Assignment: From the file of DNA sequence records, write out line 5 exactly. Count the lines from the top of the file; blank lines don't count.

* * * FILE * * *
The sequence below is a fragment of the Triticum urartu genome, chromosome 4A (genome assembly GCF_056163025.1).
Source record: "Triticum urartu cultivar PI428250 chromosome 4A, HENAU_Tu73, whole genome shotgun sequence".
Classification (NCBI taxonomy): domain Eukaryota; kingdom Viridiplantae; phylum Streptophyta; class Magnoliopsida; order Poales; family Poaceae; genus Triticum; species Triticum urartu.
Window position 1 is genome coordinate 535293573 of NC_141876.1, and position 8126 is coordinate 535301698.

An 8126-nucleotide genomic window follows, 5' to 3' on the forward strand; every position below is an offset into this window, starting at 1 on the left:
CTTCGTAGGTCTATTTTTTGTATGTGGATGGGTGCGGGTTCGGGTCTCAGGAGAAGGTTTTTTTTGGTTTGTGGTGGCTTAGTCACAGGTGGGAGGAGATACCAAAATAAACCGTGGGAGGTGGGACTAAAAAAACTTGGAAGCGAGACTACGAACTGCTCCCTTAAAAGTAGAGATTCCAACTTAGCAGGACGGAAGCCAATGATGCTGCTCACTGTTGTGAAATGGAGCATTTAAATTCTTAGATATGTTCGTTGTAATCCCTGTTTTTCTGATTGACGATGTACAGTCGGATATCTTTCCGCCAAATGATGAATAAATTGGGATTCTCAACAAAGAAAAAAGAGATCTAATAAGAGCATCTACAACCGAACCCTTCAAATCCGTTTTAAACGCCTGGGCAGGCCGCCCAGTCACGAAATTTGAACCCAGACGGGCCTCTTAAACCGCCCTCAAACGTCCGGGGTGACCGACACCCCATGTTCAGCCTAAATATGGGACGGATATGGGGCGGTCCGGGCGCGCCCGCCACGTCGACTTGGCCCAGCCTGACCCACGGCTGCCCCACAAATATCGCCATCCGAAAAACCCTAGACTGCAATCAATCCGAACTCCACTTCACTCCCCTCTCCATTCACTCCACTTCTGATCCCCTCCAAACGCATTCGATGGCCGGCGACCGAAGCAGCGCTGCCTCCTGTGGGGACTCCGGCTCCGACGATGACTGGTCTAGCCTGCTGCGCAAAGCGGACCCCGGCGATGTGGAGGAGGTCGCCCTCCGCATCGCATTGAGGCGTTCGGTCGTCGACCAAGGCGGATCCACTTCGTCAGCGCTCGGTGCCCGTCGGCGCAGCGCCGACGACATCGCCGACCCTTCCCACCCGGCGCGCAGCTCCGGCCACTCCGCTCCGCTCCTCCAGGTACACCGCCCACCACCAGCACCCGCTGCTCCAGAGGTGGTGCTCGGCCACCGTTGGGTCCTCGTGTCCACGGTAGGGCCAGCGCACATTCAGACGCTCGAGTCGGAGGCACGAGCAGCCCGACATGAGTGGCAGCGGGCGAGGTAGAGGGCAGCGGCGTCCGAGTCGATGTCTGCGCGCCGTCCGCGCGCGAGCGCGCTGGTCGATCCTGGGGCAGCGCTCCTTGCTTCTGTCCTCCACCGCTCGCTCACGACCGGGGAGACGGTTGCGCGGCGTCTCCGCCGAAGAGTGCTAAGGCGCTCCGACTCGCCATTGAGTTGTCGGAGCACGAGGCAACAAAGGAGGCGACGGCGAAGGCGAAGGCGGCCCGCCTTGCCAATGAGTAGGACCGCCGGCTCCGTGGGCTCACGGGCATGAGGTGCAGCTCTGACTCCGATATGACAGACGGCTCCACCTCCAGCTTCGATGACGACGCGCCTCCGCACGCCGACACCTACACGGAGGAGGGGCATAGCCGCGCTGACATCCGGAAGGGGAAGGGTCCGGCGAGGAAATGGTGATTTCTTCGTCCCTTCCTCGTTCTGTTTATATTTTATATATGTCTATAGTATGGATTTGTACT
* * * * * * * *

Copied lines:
An 8126-nucleotide genomic window follows, 5' to 3' on the forward strand; every position below is an offset into this window, starting at 1 on the left: